I remember once at the Slieve Russell when we were in our pomp, a waitress asked the great Tony Scullion if he wanted the continental breakfast and himself and ‘Big’ Brian McGilligan roared with laughter. Within minutes, vast Ulster fries were sitting in front of the boys. In those days, neither Dungiven nor Straw were particularly influenced by eating habits on the European continent.
The point is that this ultra monastic life style is not only unnecessary, it is counter productive. Too much pressure. Too much boredom. Too damaging an impact on the healthy development of our young men.
Before the rugby world cup final a fortnight ago, Aussie manager Michael Cheika described his team as, “a mixture of lovers and fighters.” After every game, they socialise together. A balanced lifestyle is considered essential. His No. 8, David Pocock - reckoned by experts to be the best 8 in the world - chimed in. He is co-founder of 20/20 vision, a rural development program in poverty stricken Zimbabwe.
“At the end of the day,” he said, “Michael is right. It’s a game. Its there to be enjoyed, it can offer so much to us, but there is a lot more to life than chasing a rugby ball around the place.”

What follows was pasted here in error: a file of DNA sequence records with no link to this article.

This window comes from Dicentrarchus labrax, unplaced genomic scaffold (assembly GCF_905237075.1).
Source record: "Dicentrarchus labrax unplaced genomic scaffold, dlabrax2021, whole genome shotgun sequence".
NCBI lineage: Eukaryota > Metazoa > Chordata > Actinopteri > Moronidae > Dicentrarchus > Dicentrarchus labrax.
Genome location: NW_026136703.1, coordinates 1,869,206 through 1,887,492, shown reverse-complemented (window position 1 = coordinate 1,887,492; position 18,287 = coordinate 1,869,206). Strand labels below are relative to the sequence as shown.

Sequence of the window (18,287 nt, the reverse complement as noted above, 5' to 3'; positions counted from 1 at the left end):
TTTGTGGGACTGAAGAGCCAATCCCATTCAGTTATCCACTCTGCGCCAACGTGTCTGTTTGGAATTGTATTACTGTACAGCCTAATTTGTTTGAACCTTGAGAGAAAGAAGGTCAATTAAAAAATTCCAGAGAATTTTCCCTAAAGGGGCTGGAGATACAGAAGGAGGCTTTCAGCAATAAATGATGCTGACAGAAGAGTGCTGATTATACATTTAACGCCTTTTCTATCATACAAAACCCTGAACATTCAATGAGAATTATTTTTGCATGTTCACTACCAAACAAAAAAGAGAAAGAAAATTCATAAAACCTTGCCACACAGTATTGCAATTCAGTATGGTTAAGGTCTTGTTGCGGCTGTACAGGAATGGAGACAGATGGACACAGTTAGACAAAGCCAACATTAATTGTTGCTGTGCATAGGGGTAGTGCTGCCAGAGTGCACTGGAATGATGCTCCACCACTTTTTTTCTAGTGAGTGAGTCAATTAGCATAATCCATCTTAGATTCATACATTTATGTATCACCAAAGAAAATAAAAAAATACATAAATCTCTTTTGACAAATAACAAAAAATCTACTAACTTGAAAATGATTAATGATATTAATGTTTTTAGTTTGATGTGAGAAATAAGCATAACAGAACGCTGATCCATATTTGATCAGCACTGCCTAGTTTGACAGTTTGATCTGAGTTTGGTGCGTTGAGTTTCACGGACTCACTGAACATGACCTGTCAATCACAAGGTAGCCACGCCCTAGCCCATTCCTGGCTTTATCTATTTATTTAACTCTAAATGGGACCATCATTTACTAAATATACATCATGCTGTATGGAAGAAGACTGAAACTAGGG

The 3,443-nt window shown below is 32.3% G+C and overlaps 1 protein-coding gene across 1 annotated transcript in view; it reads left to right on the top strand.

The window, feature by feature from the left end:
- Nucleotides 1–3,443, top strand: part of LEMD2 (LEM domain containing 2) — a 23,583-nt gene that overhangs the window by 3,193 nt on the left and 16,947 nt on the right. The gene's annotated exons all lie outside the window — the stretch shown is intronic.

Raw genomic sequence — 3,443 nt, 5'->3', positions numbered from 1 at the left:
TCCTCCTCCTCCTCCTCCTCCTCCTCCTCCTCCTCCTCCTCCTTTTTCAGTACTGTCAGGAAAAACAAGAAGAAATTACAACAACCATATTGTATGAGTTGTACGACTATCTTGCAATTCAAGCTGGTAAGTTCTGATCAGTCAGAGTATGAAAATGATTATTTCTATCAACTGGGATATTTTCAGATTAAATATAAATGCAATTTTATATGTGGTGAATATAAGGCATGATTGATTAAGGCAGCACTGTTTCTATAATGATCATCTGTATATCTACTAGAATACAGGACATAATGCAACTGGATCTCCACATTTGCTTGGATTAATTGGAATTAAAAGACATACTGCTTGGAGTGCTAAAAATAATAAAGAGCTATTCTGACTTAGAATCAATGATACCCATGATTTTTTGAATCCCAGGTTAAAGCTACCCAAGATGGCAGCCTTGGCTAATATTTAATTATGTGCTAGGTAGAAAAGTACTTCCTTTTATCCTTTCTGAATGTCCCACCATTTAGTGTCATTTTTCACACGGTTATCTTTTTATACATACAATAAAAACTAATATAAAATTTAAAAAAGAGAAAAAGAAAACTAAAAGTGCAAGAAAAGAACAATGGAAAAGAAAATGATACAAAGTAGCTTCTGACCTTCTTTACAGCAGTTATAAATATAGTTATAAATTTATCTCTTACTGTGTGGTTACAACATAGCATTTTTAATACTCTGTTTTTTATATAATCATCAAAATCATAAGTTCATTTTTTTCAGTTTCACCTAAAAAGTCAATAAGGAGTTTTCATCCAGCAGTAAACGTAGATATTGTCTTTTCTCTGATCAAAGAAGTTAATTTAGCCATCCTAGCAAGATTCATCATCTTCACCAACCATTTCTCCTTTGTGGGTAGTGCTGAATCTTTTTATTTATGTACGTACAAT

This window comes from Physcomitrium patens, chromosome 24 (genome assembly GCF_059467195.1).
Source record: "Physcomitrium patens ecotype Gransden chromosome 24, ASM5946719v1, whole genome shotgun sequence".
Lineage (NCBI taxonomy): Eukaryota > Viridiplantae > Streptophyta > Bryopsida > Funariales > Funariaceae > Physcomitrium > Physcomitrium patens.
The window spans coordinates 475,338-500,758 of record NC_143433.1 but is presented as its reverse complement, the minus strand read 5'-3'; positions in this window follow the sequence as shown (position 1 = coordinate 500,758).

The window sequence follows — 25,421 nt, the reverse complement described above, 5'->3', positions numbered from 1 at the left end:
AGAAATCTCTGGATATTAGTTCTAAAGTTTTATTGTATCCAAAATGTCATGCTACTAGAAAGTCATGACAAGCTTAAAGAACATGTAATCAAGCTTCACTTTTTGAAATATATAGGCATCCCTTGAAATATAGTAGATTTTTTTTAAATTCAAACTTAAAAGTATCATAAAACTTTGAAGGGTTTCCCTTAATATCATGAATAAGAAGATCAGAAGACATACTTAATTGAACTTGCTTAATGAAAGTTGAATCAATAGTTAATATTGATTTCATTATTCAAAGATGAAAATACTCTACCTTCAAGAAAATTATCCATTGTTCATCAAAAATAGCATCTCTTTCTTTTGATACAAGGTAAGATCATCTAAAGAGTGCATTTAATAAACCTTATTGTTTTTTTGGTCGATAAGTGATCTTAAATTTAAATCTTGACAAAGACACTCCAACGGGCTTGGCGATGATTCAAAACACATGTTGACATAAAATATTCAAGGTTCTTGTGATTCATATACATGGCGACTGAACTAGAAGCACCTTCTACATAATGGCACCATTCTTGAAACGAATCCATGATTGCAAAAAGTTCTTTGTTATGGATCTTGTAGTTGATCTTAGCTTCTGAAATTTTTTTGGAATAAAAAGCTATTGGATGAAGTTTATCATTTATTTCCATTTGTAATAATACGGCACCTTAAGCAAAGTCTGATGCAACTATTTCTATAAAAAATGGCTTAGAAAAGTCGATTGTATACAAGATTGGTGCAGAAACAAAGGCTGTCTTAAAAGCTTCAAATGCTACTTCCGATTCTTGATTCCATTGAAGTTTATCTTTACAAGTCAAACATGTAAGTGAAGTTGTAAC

Pocock’s training load is under 8 hours per week (according to Mike McGurn, High Performance at QUB, ex-coach of the All Blacks and Ireland, all senior intercounty teams significantly exceed this). He spends much of his free time on his farm in Canberra with his partner Emma, where they have nine chickens and their garden provides their fruit and veg. He has a very full life outside of rugby. He is currently studying Ecological Agricultural Systems, his passion. He is also heavily involved with the Climate Change Movement. Recently, he was arrested by police when he chained himself to a monster digger to prevent desecration of an ecologically important site. Imagine one of our senior intercounty players doing that? No. Our boys have to stay out of sight (save for endorsing products) and stay silent.
As Gaelic football has been twisted from something healthy and good and satisfying into an all consuming obsession, the newer universities in particular have made it a flag waver for recruitment. A good footballer can get his fees paid, digs, even a car just so he can play football. It is only a matter of time before degree courses in “Flower arranging” are available to All-Stars. One top class county player told me recently that the beauty of UUJ was that it didn’t interfere with his farming.
Players need their lives back. Have a drink in moderation. Sometimes not in moderation at all. Go to the pictures. Socialise with friends. Train less. Rest more. Buy some chickens for f*** sake. Chain themselves to railings somewhere for a good cause. Streak down the main street on a Sunday night. Anything to lift the gloom imposed by the nasty little cartel that has come to dominate the county game.